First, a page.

rupture. Laing perceived the schizophrenic as the visionary, overtly
      aware of direct experience and motives, hypertrophy of consciousness
      conferring a greater sense of psychological mindedness,[5] the
      schizophrenic becoming privy to collusion, to the micro-macro-social
      drama as mere fantasy.[6] In agreement with Laing, Deleuze proclaimed
      the schizophrenic process to be a voyage of initiation, a
      transcendental experience of loss of ego, a loss of subjectivity, with
      the undermining of emotional reactions.[7]



      In relation to the co-existence of the real and possible worlds,
      Deleuze perceived of both inner and outer worlds. While Sartre believed
      inner passive states to be beyond consciousness, Deleuze, describing
      this inner state of intensity as interiority, believed interiority to
      be pure consciousness, wherein this state the object was pure. In this
      state, consciousness and its object were as one, consciousness as
      "signification inscribed objectively" in its object. In pure
      consciousness there was no other, there was no differentiation, there
      was no-thing outside of itself.[8] In acknowledging the significance of
      both the exterior and interior voyage, one must concur with Deleuze,
      that while upon an interior voyage all form and quality are abandoned.
      Deleuze proclaimed that in abandoning all extensions in exteriority,
      one experienced pure intensities of coupling without confusion of
      spaces and forms.[9] As Deleuze proclaimed, relationships of intensity,
      as states, through which the subject passes are the cause of becomings,
      rises and falls, migrations and displacements.[10] Deleuze perceived
      the schizophrenic as embarking upon a double voyage, the "geographical
      exterior following non-decomposable distances" experiencing
      intensities, which divide into one another while changing their form
      and the "interior historical", enveloping intensities, where rather
      than the perception of a subjective I, the schizophrenic perceives all
      the events of history to have been experienced by the I as
      subject.[11] For the schizophrenic there is no ego-self at the centre,
      enforcing grounding and as such, the schizophrenic process lacks
      no-thing. The schizophrenic freely flows with the entire energy of
      desire. The schizophrenic has no need of Oedipus, no need of a despotic
      signifier. As Deleuze proclaimed, rather than experiencing a breakdown,
      the schizophrenic experiences a break through. For not only does the
      schizophrenic experience a multiplicity of productive processes in the
      flow of desire, passing through a multiplicity of differing intense
      states in a world of possibilities, but also the schizophrenic connects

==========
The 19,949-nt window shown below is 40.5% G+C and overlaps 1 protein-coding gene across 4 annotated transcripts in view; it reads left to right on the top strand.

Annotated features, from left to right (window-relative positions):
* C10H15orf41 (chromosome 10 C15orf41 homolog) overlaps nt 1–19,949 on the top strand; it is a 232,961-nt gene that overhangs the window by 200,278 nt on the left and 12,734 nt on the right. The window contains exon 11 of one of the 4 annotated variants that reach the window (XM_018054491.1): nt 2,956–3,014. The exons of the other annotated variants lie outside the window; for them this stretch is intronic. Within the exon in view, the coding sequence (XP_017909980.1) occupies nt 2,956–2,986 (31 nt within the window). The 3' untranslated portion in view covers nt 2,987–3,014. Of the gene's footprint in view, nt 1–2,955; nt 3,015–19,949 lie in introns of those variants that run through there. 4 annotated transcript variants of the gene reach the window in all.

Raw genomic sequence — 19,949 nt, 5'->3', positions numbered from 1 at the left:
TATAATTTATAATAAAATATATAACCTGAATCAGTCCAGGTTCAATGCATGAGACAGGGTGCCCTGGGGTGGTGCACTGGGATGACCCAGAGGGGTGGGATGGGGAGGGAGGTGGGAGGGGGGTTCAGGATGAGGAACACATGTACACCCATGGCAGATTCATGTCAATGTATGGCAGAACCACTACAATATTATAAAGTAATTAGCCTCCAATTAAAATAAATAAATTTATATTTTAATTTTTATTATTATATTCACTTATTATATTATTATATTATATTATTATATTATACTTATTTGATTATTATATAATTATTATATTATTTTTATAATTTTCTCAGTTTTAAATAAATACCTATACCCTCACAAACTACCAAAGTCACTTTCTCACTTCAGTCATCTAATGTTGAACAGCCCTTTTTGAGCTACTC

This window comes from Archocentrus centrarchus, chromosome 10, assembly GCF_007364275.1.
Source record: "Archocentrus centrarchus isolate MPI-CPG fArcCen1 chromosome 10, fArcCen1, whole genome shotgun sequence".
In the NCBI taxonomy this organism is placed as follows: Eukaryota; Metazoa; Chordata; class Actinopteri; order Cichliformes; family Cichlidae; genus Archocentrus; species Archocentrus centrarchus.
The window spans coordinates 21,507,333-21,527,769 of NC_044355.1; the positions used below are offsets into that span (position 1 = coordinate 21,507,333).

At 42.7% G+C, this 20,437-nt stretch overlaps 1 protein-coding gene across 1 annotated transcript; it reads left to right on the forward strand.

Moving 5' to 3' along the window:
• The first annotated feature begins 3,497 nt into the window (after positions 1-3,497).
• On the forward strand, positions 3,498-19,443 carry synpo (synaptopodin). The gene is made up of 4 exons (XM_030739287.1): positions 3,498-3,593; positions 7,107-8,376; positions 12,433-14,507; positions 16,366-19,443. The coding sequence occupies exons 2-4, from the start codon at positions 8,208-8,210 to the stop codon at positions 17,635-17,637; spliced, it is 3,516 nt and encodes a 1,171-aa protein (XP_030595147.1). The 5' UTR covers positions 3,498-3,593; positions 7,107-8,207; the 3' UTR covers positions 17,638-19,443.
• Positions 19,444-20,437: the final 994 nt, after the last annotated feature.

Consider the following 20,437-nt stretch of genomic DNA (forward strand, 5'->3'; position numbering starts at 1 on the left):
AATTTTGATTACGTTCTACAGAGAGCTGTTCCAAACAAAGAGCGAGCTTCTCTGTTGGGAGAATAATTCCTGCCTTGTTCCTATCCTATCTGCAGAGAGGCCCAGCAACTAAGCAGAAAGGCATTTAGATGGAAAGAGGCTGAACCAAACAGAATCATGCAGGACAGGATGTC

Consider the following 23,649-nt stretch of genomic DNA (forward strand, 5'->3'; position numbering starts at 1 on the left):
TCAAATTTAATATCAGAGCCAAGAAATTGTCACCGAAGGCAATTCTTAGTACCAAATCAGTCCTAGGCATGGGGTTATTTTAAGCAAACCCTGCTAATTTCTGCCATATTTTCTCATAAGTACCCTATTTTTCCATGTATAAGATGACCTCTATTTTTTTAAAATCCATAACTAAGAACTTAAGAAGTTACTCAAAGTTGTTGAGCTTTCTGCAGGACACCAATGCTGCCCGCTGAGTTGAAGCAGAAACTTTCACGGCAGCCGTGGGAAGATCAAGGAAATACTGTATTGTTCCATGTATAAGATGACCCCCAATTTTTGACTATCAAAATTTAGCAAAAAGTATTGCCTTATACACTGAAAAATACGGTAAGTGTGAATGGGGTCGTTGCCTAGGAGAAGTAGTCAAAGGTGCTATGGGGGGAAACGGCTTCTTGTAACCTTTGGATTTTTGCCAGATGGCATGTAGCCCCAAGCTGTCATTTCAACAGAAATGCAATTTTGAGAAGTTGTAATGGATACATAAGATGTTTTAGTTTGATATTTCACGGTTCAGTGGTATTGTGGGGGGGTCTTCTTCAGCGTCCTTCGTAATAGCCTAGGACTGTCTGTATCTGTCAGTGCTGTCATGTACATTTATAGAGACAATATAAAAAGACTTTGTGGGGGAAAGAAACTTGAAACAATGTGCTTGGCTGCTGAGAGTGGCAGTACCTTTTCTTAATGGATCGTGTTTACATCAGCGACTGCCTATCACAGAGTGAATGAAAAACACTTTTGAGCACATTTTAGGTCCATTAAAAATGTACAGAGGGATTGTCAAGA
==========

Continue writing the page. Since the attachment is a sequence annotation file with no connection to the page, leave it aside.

with the real.



      The schizophrenic process in itself does not (still working on
      this)... Hence, Deleuze proclaimed, that schizophrenia, defined as
      mental illness, rather than caused by a lack of Oedipus, was a result
      of enforced oedipalization, which the subject of desire was unable to
      bear.[12] Distinguishing between molar organization and the molecular
      multiplicity of desire, Deleuze perceived Schizophrenia as the boundary
      between molar organization and the molecular multiplicity of desire.
      Psychiatric intervention forcefully draws the Schizophrenic into the
      factitious and subjugated territory of molar organization, where
      Oedipus signifies displacement.[13]





      Please respond,

      Love & Massive Hugs,

      Elaine







      --------------------------------------------------------------------------------

      [1] Faulkner K.W. - "Deleuze In Utero"; p.28

      [2] Paul Patton - "Deleuze: A Critical Reader"; Ibid; p.30

      [3] Buber M. -"I and Thou"pp.27-8

      [4] Laing R.D. - "Wisdom, Madness and Folly"; p14

      [5] Burston D. -"The Crucible of Experience"; p.41

      [6] Laing R.D. - "Wisdom, Madness and Folly"; p14

      [7] Deleuze G. & Guattari F. - "Anti-Oedipus"; p.87

      [8] Faulkner K.W. - "Deleuze In Utero"; pp.27-8

      [9] Deleuze G. & Guattari F. - "Anti-Oedipus"; pp.84-5

      [10] Deleuze G. & Guattari F. - "Anti-Oedipus"; p.84

      [11] Deleuze G. & Guattari F. - "Anti-Oedipus"; p.88

      [12] Deleuze G. & Guattari F. - "Anti-Oedipus"; p.91

      [13] Deleuze G. & Guattari F. - "Anti-Oedipus"; p.102





      --------------------------------------------------------------------------------

      [1] Paul Patton - "Deleuze: A Critical Reader"; p.86



      [Non-text portions of this message have been removed]